After hearing tearful pleas for mercy and equally emotional appeals for a stiff sentence, a Mercer County Circuit court judge sentenced a woman who pleaded guilty to voluntary manslaughter in the March 2013 shooting death of a Bluefield woman to more than seven years in prison.
Judith Helen Kowaleski-Slagle, 43, of Bluefield, appeared Monday morning for sentencing before Circuit Court Judge William Sadler. She pleaded guilty on Jan. 13 to voluntary manslaughter in connection with the March 28, 2013, shooting death of Elizabeth Slagle, 42, of Bluefield.
Since the time of the shooting, Kowaleski-Slagle married the brother-in-law of the victim, Chief Assistant Prosecuting Attorney George Sitler said after the plea hearing. The couple was dating at the time of the shooting.
Investigators said at the time of the arrest that Kowaleski-Slagle and Slagle had exchanged heated telephone calls and text messages for hours after an altercation between their children aboard a school bus. Trooper J.C. Teubert of the West Virginia State Police, Princeton detachment said during an earlier preliminary hearing for Kowaleski-Slagle that when he arrived on the scene two women were kneeling by a third woman who was lying on her back. Kowaleski-Slagle was attempting to give the fallen woman CPR and use her shirt to stop the bleeding.
Before sentencing Kowaleski-Slagle, Sadler gave both her family and the family of Elizabeth Slagle the opportunity to speak. Slagle’s sister, Connie Payne, told the court how the tragedy has harmed her family.
“She made a choice to hurt my sister,” Payne said. “She didn’t just take the life of Elizabeth Slagle, but she also took a big part of the life of our family.”
“I stand before you broken hearted,” another Slagle sister, Glenda Thornsbury, said. “Today is the last time I can speak out for her. There is no way this pain will go away. It took a piece of my life, too. There was no reason to have a loaded gun, but you chose to bring one.” Slagle’s daughter saw her mother shot and killed. “Seeing her mother murdered like that will leave emotional scars for the rest of her life. Another time, she looked up to the sky and said, ‘Look at me, Mommy. I’m as big as you!’”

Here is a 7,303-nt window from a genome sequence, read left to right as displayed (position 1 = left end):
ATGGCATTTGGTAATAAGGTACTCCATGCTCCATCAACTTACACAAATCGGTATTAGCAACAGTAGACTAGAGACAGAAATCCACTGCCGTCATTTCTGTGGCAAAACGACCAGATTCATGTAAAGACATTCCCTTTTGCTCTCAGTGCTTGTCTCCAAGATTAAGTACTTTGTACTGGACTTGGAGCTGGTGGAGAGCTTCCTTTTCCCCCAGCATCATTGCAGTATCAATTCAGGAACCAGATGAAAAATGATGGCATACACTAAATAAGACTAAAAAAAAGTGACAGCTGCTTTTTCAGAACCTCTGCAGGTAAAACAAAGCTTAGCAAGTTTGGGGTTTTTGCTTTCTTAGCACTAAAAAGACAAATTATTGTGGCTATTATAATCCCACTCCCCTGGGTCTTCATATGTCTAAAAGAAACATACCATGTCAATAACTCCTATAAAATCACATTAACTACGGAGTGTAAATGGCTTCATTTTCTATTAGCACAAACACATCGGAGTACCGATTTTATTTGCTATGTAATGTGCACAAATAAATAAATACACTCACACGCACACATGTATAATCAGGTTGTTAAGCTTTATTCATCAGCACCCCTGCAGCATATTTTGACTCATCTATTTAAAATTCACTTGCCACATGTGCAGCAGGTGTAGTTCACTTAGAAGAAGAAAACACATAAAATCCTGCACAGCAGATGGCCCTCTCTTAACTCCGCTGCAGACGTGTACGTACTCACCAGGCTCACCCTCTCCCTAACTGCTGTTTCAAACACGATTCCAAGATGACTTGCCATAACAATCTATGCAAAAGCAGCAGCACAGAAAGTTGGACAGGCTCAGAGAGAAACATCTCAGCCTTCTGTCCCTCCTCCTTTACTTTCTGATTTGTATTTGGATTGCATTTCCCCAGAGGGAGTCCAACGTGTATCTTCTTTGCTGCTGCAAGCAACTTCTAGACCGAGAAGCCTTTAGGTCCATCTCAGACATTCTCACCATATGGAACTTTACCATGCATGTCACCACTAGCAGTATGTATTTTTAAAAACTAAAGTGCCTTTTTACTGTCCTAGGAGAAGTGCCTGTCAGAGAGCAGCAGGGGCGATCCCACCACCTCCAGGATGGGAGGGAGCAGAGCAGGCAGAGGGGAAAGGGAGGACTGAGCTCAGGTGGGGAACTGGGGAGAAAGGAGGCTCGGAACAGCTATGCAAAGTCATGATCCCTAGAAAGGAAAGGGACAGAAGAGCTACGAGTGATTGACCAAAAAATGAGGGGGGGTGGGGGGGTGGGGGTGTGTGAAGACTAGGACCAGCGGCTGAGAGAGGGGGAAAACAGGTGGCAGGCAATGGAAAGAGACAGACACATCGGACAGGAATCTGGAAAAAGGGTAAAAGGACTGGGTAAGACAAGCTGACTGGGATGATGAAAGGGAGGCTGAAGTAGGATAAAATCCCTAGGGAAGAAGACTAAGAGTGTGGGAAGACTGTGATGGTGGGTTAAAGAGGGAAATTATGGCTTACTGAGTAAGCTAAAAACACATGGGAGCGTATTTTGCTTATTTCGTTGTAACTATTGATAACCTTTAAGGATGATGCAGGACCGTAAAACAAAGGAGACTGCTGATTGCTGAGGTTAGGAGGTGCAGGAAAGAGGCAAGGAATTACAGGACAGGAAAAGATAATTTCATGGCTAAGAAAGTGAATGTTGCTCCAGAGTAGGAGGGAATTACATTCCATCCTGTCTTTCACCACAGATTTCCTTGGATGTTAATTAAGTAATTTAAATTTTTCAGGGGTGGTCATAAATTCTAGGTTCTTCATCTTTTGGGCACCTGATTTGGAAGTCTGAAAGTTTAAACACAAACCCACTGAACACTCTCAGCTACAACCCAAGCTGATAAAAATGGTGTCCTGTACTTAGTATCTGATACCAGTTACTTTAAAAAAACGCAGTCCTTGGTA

In each case, Elizabeth Slagle’s family asked Sadler to impose the maximum sentence. Many members of the family were wearing white T-shirts bearing Elizabeth Slagle’s picture.
Members of Kowaleski-Slagle’s family then addressed the court and asked the court for mercy on her behalf. A letter from her mother, Judy Lambert, was read in court. She called the incident “a tragic accident.”
“I know my daughter would never hurt anybody on purpose,” she said in the letter. “She is a God-fearing person. I ask for mercy for her, also for her family, daughter and grandson.”
One of Kowaleski-Slagle’s daughters, Brittany Kowaleski, said her mother helped care for her son so she could continue her education.
“She has to live with the guilt the rest of her life,” her daughter said.
Kowalesk-Slagle’s attorney, Ryan Flanigan, asked Judge Sadler to consider the approximately 355 days his client has spent in jail and in home confinement, her continuing physical and mental health needs, and the more than 50 letters the court has received from friends and family asking for leniency.
Kowaleski-Slagle, who frequently had to wipe away tears, then addressed the court. “There are not enough words in the world to express my sorrow,” she said. “There are so many things I wish I had done differently.”
Kowaleski-Slagle then said she felt she was “fighting for my life” the evening of March 28, 2013. “She put something to my throat and the gun went off accidentally.”
“I cannot ask them to forgive me when I cannot forgive myself. This is something I cannot get over, and I don’t expect Elizabeth’s family to get over it, either,” she said, pausing to cry. “I cannot stress how sorry I am. I wish I could change everything. I tried to fight for my life...I took off my shirt to try to stop the bleeding.”
Sadler told both families that determining a fair sentence in this case was difficult. The case should be a cautionary tale of what people should not do when they become angry at each other, he said.
Sadler emphasized that the daughters who had fought on the school bus were not to blame for the tragedy. “They should not carry guilt. As far as the court is concerned, they should not carry guilt,” he said.
Sadler sentenced Kowaleski-Slagle to a term of seven years and six months in prison. She received credit for her time in jail and home confinement. The judge said the plea agreement could not be considered lenient; a jury could have found her guilty of first-degree murder, or found her not guilty on any charges, he added.
Kowaleski-Slagle was until Friday morning to report to the Mercer County Sheriff’s Department so she would be able to attend the funeral of her father, who passed away Sunday. She will then be taken to the Southern Regional Jail in Beaver to await transport to a state prison.
Slagle’s sister, Glenda Thornsbury, said she was satisfied with the verdict.
“I know she going to get some prison time, but it will never be enough for me. If they gave her 20 years, it will never be enough, and I will never forgive that woman,” she said.